Caffeine response is dependant on the individual. Caffeine has a very similar chemical make-up to adenosine which your body uses to transfer the energy you eat into energy your body can actually use (chemical energy). When your body has enough adenosine, it begins what is called a negative feedback cycle that stops adenosine production and sustains homeostasis. The feedback loops works by delivering a signal to put the body in a regenerative phase upon further adenosine binding. However, caffeine, being the wonderful individual that it is, disrupts that negative feedback loop and continues the conversion of excess (eaten) energy to chemical energy. But where in your body its dispersed is dependant on the individual.
The conversion to chemical energy is indirect though. Since adenosine is a principal neuromodulator, it actually tricks your body into behaving as it would at your most natural wakeful state. For example: Glutamate, GABA, norephinephrine, serotonin and acetylcholine are all inhibited by adenosine build-up at A1 receptors (a type of adenosine receptor) but caffeine stops adenosine from inhibiting these neurotransmitters. These five neurotransmitters all assist in metabolism (Glutamate is an essential compound in cellular metabolism).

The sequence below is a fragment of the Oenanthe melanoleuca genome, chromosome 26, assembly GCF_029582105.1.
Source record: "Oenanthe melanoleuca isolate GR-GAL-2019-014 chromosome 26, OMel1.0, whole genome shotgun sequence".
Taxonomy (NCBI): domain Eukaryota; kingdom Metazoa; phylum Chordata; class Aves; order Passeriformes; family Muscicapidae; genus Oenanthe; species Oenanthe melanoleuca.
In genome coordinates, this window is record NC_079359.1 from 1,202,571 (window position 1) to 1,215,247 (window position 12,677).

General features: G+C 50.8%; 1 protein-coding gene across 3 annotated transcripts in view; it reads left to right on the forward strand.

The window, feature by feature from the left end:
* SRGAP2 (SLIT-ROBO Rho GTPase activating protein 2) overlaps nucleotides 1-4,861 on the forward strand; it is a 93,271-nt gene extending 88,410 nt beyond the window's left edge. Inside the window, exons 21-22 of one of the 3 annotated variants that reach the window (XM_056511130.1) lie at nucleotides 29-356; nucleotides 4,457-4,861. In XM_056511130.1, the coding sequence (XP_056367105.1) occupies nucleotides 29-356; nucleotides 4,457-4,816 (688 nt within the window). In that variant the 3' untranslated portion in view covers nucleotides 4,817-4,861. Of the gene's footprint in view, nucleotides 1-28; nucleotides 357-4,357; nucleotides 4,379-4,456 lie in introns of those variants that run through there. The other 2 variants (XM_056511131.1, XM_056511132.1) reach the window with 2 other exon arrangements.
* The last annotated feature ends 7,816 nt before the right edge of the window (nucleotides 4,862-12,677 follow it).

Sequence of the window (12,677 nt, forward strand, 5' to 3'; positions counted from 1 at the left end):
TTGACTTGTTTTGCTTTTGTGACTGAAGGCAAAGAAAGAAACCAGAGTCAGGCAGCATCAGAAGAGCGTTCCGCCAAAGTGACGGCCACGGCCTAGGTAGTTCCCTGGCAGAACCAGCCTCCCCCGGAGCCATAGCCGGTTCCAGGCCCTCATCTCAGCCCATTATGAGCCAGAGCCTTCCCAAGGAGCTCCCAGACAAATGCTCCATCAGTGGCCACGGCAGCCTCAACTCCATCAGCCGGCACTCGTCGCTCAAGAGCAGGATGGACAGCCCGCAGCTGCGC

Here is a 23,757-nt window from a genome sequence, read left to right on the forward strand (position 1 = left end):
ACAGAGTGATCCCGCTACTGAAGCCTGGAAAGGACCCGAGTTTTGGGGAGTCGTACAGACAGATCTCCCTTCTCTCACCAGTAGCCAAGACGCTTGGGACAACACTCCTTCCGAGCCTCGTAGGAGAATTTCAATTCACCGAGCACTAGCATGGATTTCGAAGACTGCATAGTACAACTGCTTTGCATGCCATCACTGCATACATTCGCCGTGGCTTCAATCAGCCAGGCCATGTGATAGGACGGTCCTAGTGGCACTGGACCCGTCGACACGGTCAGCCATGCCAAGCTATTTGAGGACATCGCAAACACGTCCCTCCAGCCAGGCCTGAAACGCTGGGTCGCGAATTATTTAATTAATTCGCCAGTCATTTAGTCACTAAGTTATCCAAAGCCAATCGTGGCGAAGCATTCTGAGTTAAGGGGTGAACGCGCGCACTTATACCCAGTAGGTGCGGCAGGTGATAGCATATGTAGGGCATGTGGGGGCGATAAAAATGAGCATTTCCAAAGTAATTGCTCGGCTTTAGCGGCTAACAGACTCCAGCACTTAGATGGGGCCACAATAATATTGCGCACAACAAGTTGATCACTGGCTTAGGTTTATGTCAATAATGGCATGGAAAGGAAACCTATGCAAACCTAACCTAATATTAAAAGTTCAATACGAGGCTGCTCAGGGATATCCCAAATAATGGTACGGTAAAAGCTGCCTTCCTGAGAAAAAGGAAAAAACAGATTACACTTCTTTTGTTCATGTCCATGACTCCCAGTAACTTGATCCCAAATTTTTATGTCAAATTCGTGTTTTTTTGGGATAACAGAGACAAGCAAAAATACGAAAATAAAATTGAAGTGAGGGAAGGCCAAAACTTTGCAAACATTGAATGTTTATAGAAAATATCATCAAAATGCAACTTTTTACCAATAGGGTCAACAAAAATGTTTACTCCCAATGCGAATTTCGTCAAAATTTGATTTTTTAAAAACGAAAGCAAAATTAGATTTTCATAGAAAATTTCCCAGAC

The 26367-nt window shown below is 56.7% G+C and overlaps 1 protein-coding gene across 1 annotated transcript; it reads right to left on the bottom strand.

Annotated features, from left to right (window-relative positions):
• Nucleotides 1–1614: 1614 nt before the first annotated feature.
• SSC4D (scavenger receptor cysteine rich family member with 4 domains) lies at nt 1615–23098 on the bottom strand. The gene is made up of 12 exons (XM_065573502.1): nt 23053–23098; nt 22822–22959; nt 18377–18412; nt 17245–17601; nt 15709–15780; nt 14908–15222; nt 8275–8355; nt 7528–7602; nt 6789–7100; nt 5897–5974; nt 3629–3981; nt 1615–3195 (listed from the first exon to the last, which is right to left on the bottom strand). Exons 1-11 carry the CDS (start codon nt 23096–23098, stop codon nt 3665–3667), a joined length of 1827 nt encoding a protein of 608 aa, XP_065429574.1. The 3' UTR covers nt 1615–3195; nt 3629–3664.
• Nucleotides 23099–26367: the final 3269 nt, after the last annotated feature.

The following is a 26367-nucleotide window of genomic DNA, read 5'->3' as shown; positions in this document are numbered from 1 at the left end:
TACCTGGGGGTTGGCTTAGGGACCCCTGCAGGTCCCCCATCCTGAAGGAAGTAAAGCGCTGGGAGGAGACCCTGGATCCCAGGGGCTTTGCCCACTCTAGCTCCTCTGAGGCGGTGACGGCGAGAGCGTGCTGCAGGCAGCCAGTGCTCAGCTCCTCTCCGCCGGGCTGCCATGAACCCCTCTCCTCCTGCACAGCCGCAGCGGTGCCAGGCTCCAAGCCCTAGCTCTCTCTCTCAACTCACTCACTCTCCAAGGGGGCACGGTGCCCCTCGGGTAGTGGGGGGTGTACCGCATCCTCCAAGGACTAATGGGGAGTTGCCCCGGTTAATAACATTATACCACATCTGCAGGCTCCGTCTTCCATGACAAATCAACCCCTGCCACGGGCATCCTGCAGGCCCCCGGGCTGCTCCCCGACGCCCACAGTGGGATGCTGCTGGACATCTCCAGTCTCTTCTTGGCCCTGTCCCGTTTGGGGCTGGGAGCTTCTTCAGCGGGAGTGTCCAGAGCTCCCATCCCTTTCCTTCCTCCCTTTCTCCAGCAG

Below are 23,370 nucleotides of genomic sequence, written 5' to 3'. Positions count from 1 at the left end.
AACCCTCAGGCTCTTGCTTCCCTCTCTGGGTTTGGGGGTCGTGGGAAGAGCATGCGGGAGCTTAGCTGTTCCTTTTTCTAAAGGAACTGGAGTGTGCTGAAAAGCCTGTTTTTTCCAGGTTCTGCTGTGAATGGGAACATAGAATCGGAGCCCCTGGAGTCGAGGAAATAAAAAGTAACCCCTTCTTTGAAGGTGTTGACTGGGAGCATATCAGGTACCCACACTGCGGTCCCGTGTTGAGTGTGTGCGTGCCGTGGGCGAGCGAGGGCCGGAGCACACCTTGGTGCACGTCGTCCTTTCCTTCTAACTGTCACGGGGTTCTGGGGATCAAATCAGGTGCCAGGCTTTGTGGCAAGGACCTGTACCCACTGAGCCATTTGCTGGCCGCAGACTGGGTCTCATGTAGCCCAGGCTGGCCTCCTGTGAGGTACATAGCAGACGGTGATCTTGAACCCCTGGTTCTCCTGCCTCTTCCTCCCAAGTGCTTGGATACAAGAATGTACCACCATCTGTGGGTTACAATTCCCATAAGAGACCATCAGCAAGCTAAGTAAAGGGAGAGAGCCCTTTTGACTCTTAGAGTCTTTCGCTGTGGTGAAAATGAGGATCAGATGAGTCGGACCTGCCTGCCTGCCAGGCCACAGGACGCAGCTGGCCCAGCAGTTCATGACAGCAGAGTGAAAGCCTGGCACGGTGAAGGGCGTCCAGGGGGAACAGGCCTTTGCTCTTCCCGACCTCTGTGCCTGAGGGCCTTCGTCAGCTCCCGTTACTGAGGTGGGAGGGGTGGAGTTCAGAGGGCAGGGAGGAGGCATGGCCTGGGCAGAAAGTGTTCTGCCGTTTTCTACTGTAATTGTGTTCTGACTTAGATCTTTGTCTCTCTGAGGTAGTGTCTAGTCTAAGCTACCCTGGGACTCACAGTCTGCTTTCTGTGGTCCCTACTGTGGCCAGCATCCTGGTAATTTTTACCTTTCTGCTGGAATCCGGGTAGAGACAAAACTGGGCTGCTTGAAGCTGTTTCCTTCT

Caffeine will never give you energy, it just uses your energy faster, in fact it probably causes energy debt from the work your body does to flush out the toxin.
In short: Yes it can enhance cognition, if the extra ATP (energy molecule made from adenosine) is carried to the brain. As it is not a homeostatic process it's difficult predict.
When the body is constantly put out of it's homeostasis, it adapts the toxin into its homeostatic balance (kind of like a beat em' or join em'). In this way, an individual's body begins to need the caffeine to function normally. Caffeine dependance is very low however, since it has been around for centuries, we've evolved to know it as a toxin but to not depend on it.
J Alzheimers Dis. 2010;20 Suppl 1:S3-15. doi: 10.3233/JAD-2010-1379.